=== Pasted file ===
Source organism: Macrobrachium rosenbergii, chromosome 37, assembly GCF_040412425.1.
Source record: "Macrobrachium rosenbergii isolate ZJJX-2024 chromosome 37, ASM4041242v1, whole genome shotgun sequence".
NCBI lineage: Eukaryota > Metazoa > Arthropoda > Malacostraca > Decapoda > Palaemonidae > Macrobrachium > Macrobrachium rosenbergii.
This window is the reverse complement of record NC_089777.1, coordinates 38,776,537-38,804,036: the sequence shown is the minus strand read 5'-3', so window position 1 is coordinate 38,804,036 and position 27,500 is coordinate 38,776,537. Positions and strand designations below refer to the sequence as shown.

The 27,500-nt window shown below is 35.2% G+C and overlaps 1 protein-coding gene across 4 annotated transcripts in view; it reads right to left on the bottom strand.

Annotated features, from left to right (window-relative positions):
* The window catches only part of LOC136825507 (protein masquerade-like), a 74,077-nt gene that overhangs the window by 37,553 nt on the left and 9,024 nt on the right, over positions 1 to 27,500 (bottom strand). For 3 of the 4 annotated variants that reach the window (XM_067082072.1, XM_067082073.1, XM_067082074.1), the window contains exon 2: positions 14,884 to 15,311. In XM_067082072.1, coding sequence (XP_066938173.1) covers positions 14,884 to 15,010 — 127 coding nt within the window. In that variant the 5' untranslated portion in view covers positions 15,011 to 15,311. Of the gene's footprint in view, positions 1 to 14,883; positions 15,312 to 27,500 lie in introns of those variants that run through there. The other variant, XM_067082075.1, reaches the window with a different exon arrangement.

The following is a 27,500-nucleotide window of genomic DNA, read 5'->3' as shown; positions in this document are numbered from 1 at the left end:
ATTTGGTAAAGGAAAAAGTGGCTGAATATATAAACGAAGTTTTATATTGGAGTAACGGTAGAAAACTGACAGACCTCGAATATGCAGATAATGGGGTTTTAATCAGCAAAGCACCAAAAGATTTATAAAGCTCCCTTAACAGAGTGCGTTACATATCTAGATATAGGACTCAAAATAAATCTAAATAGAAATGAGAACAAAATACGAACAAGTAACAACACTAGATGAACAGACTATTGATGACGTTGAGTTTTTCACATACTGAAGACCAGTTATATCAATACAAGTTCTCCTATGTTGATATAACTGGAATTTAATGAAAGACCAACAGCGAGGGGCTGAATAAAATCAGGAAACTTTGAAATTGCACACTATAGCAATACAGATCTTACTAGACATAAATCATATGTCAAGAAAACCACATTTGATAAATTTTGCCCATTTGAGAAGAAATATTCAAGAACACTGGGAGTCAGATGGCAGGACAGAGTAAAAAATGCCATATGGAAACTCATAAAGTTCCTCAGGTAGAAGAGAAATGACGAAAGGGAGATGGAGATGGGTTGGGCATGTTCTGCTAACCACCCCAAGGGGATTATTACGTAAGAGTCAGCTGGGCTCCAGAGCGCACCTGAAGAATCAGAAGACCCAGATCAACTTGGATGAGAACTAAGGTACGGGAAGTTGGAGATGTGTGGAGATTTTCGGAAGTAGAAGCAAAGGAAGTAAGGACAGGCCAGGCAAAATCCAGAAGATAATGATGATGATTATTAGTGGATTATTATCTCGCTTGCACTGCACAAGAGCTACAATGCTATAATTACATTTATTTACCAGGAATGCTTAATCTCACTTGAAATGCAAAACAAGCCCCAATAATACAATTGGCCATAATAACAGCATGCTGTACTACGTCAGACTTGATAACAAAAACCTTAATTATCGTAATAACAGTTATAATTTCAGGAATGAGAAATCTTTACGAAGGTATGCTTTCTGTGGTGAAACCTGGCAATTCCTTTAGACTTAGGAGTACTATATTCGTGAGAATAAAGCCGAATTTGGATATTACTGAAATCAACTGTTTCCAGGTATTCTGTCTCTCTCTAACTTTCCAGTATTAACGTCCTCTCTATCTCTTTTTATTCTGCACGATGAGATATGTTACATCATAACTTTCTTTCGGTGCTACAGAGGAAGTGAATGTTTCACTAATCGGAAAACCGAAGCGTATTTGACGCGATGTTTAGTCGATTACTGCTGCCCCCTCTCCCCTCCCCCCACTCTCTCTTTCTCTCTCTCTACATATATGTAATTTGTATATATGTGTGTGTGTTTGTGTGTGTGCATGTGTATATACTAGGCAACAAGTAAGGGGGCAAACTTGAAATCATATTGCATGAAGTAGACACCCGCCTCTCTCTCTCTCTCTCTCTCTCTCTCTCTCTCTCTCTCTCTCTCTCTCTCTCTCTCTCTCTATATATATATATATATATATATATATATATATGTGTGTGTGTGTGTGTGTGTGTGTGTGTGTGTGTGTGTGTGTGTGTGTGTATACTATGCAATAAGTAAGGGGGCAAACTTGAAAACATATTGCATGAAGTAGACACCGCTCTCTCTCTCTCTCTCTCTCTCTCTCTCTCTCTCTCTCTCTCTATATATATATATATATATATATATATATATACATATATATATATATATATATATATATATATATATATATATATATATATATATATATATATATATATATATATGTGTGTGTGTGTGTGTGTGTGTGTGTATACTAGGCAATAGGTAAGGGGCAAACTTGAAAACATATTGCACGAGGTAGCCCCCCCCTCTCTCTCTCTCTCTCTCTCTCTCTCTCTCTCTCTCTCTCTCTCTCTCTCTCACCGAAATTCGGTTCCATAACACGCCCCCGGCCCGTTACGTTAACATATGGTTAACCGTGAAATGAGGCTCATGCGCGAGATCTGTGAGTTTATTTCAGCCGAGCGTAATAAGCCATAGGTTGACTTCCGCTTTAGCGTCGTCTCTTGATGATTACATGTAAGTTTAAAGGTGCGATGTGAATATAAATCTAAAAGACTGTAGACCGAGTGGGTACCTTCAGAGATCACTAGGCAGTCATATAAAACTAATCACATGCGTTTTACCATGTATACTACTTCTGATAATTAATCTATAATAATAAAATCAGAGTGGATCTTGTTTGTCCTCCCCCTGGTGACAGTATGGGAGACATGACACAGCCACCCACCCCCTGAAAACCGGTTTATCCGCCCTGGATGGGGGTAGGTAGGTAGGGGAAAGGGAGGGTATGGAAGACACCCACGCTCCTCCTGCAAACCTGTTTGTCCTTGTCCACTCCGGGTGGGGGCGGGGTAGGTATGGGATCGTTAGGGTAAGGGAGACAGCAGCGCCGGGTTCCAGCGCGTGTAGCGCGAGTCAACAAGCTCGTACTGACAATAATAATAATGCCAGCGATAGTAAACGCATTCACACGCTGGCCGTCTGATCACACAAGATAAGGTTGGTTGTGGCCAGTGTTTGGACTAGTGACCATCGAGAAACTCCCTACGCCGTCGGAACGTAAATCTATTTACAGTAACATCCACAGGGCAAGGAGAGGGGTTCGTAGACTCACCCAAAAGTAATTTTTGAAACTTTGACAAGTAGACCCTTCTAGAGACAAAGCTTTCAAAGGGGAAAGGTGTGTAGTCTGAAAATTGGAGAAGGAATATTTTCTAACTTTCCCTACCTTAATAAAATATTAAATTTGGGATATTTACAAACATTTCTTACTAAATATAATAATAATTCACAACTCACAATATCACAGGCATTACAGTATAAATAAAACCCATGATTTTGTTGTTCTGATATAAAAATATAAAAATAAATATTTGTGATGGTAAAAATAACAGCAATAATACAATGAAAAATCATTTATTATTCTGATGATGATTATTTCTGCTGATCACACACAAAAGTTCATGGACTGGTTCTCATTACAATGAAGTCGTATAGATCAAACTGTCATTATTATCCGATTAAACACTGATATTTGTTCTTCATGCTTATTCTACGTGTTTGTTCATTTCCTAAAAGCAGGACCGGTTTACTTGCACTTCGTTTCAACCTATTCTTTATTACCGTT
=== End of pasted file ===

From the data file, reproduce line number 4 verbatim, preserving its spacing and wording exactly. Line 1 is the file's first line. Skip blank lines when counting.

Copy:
This window is the reverse complement of record NC_089777.1, coordinates 38,776,537-38,804,036: the sequence shown is the minus strand read 5'-3', so window position 1 is coordinate 38,804,036 and position 27,500 is coordinate 38,776,537. Positions and strand designations below refer to the sequence as shown.